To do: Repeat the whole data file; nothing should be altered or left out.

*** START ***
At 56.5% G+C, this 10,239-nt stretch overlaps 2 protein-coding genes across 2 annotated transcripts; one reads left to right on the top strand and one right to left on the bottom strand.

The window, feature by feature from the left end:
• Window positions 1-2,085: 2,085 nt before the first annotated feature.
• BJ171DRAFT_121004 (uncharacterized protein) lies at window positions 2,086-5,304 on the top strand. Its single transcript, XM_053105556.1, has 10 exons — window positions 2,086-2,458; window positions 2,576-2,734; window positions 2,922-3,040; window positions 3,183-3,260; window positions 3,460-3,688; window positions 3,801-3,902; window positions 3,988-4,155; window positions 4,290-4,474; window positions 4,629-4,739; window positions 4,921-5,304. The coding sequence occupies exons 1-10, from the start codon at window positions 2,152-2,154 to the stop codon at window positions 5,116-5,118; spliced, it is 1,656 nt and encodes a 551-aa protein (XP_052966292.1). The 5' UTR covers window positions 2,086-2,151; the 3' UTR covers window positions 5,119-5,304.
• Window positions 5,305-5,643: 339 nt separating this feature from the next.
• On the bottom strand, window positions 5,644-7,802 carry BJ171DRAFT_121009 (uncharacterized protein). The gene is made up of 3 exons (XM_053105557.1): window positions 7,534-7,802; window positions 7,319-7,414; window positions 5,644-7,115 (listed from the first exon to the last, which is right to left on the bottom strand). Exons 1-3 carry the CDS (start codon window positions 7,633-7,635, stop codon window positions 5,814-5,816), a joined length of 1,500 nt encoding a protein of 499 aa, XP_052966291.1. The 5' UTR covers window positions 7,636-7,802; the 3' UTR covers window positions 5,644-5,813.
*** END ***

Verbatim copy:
At 56.5% G+C, this 10,239-nt stretch overlaps 2 protein-coding genes across 2 annotated transcripts; one reads left to right on the top strand and one right to left on the bottom strand.

The window, feature by feature from the left end:
• Window positions 1-2,085: 2,085 nt before the first annotated feature.
• BJ171DRAFT_121004 (uncharacterized protein) lies at window positions 2,086-5,304 on the top strand. Its single transcript, XM_053105556.1, has 10 exons — window positions 2,086-2,458; window positions 2,576-2,734; window positions 2,922-3,040; window positions 3,183-3,260; window positions 3,460-3,688; window positions 3,801-3,902; window positions 3,988-4,155; window positions 4,290-4,474; window positions 4,629-4,739; window positions 4,921-5,304. The coding sequence occupies exons 1-10, from the start codon at window positions 2,152-2,154 to the stop codon at window positions 5,116-5,118; spliced, it is 1,656 nt and encodes a 551-aa protein (XP_052966292.1). The 5' UTR covers window positions 2,086-2,151; the 3' UTR covers window positions 5,119-5,304.
• Window positions 5,305-5,643: 339 nt separating this feature from the next.
• On the bottom strand, window positions 5,644-7,802 carry BJ171DRAFT_121009 (uncharacterized protein). The gene is made up of 3 exons (XM_053105557.1): window positions 7,534-7,802; window positions 7,319-7,414; window positions 5,644-7,115 (listed from the first exon to the last, which is right to left on the bottom strand). Exons 1-3 carry the CDS (start codon window positions 7,633-7,635, stop codon window positions 5,814-5,816), a joined length of 1,500 nt encoding a protein of 499 aa, XP_052966291.1. The 5' UTR covers window positions 7,636-7,802; the 3' UTR covers window positions 5,644-5,813.